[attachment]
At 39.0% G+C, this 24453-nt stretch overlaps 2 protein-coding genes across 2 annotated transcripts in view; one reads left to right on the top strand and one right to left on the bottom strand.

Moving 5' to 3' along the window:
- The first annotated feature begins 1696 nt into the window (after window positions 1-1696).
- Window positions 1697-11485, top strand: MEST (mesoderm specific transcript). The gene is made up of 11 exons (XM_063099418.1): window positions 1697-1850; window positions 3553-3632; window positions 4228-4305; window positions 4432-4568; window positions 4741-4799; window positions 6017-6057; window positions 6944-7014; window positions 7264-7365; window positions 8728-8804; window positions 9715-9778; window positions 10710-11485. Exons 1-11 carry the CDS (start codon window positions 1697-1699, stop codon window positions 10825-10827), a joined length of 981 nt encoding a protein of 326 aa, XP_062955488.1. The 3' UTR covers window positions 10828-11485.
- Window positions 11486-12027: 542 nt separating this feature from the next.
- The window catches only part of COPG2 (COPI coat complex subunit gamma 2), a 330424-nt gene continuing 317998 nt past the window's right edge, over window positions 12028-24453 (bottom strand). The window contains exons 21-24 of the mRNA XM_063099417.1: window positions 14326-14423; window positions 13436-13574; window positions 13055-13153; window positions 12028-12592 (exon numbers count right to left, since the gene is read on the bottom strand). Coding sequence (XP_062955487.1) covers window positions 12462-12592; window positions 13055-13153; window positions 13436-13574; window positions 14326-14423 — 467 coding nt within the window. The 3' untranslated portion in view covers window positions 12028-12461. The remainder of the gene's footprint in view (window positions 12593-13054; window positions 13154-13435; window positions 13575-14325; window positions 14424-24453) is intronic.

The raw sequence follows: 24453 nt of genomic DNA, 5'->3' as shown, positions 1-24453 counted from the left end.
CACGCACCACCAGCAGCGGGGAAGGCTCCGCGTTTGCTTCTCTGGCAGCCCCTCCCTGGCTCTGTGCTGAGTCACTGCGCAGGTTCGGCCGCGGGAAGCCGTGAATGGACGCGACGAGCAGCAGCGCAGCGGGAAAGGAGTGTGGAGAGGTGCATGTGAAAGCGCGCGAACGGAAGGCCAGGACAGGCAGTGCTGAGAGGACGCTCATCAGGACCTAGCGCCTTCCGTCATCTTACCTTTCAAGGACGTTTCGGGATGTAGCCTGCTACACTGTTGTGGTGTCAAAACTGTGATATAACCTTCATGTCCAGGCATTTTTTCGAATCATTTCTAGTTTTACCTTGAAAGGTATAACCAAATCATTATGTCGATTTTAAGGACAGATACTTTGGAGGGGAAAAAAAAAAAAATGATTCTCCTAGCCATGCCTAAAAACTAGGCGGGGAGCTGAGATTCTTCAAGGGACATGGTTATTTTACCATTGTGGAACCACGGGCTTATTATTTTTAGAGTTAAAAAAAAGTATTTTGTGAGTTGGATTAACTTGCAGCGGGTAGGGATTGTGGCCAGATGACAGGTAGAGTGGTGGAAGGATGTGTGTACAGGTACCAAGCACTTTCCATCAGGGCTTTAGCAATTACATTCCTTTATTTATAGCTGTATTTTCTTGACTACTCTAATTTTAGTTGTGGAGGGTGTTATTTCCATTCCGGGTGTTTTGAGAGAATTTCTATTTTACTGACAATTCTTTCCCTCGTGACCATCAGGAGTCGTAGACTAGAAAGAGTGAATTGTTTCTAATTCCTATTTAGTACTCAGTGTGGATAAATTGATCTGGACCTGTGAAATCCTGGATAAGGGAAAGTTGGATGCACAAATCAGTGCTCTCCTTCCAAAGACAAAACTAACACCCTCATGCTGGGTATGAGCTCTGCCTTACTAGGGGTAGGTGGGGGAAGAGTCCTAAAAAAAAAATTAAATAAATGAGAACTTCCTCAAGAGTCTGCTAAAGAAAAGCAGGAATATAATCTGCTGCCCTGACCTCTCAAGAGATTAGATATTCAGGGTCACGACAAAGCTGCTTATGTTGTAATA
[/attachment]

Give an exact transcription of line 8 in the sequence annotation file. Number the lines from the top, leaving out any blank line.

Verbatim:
CACGCACCACCAGCAGCGGGGAAGGCTCCGCGTTTGCTTCTCTGGCAGCCCCTCCCTGGCTCTGTGCTGAGTCACTGCGCAGGTTCGGCCGCGGGAAGCCGTGAATGGACGCGACGAGCAGCAGCGCAGCGGGAAAGGAGTGTGGAGAGGTGCATGTGAAAGCGCGCGAACGGAAGGCCAGGACAGGCAGTGCTGAGAGGACGCTCATCAGGACCTAGCGCCTTCCGTCATCTTACCTTTCAAGGACGTTTCGGGATGTAGCCTGCTACACTGTTGTGGTGTCAAAACTGTGATATAACCTTCATGTCCAGGCATTTTTTCGAATCATTTCTAGTTTTACCTTGAAAGGTATAACCAAATCATTATGTCGATTTTAAGGACAGATACTTTGGAGGGGAAAAAAAAAAAAATGATTCTCCTAGCCATGCCTAAAAACTAGGCGGGGAGCTGAGATTCTTCAAGGGACATGGTTATTTTACCATTGTGGAACCACGGGCTTATTATTTTTAGAGTTAAAAAAAAGTATTTTGTGAGTTGGATTAACTTGCAGCGGGTAGGGATTGTGGCCAGATGACAGGTAGAGTGGTGGAAGGATGTGTGTACAGGTACCAAGCACTTTCCATCAGGGCTTTAGCAATTACATTCCTTTATTTATAGCTGTATTTTCTTGACTACTCTAATTTTAGTTGTGGAGGGTGTTATTTCCATTCCGGGTGTTTTGAGAGAATTTCTATTTTACTGACAATTCTTTCCCTCGTGACCATCAGGAGTCGTAGACTAGAAAGAGTGAATTGTTTCTAATTCCTATTTAGTACTCAGTGTGGATAAATTGATCTGGACCTGTGAAATCCTGGATAAGGGAAAGTTGGATGCACAAATCAGTGCTCTCCTTCCAAAGACAAAACTAACACCCTCATGCTGGGTATGAGCTCTGCCTTACTAGGGGTAGGTGGGGGAAGAGTCCTAAAAAAAAAATTAAATAAATGAGAACTTCCTCAAGAGTCTGCTAAAGAAAAGCAGGAATATAATCTGCTGCCCTGACCTCTCAAGAGATTAGATATTCAGGGTCACGACAAAGCTGCTTATGTTGTAATA